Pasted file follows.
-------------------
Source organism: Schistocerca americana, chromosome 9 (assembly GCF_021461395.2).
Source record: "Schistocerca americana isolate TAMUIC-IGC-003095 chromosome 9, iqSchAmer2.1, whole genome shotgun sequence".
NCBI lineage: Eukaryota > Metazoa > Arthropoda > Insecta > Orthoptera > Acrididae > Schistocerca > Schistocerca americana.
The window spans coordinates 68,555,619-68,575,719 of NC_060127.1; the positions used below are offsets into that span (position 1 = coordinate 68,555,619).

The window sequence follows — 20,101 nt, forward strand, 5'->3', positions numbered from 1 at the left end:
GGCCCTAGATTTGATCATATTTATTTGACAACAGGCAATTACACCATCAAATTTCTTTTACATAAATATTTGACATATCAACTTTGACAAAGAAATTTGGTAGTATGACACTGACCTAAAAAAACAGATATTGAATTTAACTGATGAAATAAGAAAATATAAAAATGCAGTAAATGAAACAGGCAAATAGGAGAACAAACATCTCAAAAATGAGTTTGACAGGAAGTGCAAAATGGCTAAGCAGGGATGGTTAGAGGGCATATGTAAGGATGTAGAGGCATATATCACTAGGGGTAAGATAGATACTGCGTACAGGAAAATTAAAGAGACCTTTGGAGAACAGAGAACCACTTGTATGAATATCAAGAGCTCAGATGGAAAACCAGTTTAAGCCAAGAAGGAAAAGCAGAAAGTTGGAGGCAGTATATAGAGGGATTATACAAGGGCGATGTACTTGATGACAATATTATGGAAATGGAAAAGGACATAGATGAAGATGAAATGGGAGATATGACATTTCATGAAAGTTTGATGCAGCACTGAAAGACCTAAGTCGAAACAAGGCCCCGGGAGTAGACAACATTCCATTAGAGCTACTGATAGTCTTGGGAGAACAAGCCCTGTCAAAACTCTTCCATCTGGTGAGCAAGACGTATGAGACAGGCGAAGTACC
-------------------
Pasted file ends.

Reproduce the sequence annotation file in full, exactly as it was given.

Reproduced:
Source organism: Schistocerca americana, chromosome 9 (assembly GCF_021461395.2).
Source record: "Schistocerca americana isolate TAMUIC-IGC-003095 chromosome 9, iqSchAmer2.1, whole genome shotgun sequence".
NCBI lineage: Eukaryota > Metazoa > Arthropoda > Insecta > Orthoptera > Acrididae > Schistocerca > Schistocerca americana.
The window spans coordinates 68,555,619-68,575,719 of NC_060127.1; the positions used below are offsets into that span (position 1 = coordinate 68,555,619).

The window sequence follows — 20,101 nt, forward strand, 5'->3', positions numbered from 1 at the left end:
GGCCCTAGATTTGATCATATTTATTTGACAACAGGCAATTACACCATCAAATTTCTTTTACATAAATATTTGACATATCAACTTTGACAAAGAAATTTGGTAGTATGACACTGACCTAAAAAAACAGATATTGAATTTAACTGATGAAATAAGAAAATATAAAAATGCAGTAAATGAAACAGGCAAATAGGAGAACAAACATCTCAAAAATGAGTTTGACAGGAAGTGCAAAATGGCTAAGCAGGGATGGTTAGAGGGCATATGTAAGGATGTAGAGGCATATATCACTAGGGGTAAGATAGATACTGCGTACAGGAAAATTAAAGAGACCTTTGGAGAACAGAGAACCACTTGTATGAATATCAAGAGCTCAGATGGAAAACCAGTTTAAGCCAAGAAGGAAAAGCAGAAAGTTGGAGGCAGTATATAGAGGGATTATACAAGGGCGATGTACTTGATGACAATATTATGGAAATGGAAAAGGACATAGATGAAGATGAAATGGGAGATATGACATTTCATGAAAGTTTGATGCAGCACTGAAAGACCTAAGTCGAAACAAGGCCCCGGGAGTAGACAACATTCCATTAGAGCTACTGATAGTCTTGGGAGAACAAGCCCTGTCAAAACTCTTCCATCTGGTGAGCAAGACGTATGAGACAGGCGAAGTACC